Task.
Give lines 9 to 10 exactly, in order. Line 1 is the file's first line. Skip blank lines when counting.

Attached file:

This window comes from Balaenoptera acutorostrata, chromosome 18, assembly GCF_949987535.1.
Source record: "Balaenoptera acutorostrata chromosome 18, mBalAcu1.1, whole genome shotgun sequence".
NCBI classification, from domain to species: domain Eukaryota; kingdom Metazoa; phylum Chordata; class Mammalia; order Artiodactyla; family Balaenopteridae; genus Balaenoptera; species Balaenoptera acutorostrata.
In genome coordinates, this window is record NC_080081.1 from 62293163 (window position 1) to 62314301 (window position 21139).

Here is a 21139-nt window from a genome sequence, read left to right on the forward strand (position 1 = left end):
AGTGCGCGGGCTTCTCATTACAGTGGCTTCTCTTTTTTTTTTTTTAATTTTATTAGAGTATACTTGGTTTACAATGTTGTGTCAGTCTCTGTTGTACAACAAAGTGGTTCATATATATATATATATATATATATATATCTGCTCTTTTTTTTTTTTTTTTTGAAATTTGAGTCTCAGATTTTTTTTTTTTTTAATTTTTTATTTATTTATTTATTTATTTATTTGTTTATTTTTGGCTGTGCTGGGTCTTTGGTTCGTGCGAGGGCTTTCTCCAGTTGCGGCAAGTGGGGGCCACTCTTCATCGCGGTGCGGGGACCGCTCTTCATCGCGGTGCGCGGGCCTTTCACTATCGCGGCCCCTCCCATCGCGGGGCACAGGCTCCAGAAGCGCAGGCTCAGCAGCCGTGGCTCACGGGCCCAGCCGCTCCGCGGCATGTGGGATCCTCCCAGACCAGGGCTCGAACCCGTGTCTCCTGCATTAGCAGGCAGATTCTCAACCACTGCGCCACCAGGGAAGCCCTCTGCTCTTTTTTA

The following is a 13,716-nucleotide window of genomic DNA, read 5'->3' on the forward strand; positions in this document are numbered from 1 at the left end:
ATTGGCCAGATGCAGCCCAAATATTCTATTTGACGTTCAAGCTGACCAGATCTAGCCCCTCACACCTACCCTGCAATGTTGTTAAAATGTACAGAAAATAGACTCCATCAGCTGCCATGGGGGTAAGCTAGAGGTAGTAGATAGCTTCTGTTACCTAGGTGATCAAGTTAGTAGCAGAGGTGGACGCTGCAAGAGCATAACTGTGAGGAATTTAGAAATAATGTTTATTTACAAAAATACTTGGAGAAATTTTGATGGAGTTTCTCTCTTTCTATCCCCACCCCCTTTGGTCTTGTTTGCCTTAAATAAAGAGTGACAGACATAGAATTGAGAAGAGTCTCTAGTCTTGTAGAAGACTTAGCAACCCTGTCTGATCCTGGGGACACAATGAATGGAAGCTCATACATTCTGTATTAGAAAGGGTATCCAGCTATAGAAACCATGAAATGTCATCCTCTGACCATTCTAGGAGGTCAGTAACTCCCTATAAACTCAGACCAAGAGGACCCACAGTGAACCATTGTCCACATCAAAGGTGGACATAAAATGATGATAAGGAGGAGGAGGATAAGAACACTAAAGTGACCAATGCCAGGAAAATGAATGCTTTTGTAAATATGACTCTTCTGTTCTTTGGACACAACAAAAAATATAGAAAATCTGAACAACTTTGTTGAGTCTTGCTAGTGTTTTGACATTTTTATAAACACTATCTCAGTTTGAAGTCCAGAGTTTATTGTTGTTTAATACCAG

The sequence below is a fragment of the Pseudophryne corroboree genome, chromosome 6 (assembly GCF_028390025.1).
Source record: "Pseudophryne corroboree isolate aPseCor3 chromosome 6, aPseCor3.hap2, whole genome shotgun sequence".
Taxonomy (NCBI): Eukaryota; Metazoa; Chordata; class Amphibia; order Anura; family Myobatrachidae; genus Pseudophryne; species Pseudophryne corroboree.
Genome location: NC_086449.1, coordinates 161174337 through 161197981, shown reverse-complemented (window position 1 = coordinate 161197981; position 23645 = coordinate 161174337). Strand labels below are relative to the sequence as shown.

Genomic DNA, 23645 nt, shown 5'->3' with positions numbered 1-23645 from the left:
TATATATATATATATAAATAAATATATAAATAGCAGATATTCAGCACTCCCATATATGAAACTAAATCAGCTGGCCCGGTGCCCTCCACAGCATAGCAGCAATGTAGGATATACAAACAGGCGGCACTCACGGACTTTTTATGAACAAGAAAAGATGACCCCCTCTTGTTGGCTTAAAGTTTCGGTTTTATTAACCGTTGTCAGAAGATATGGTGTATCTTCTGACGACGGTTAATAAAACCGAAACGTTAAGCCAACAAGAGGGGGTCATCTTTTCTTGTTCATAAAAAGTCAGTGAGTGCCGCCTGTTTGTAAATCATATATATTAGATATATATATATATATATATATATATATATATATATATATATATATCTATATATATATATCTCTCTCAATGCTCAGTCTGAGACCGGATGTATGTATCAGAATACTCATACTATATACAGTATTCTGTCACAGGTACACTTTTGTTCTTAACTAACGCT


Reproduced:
The sequence below is a fragment of the Pseudophryne corroboree genome, chromosome 6 (assembly GCF_028390025.1).
Source record: "Pseudophryne corroboree isolate aPseCor3 chromosome 6, aPseCor3.hap2, whole genome shotgun sequence".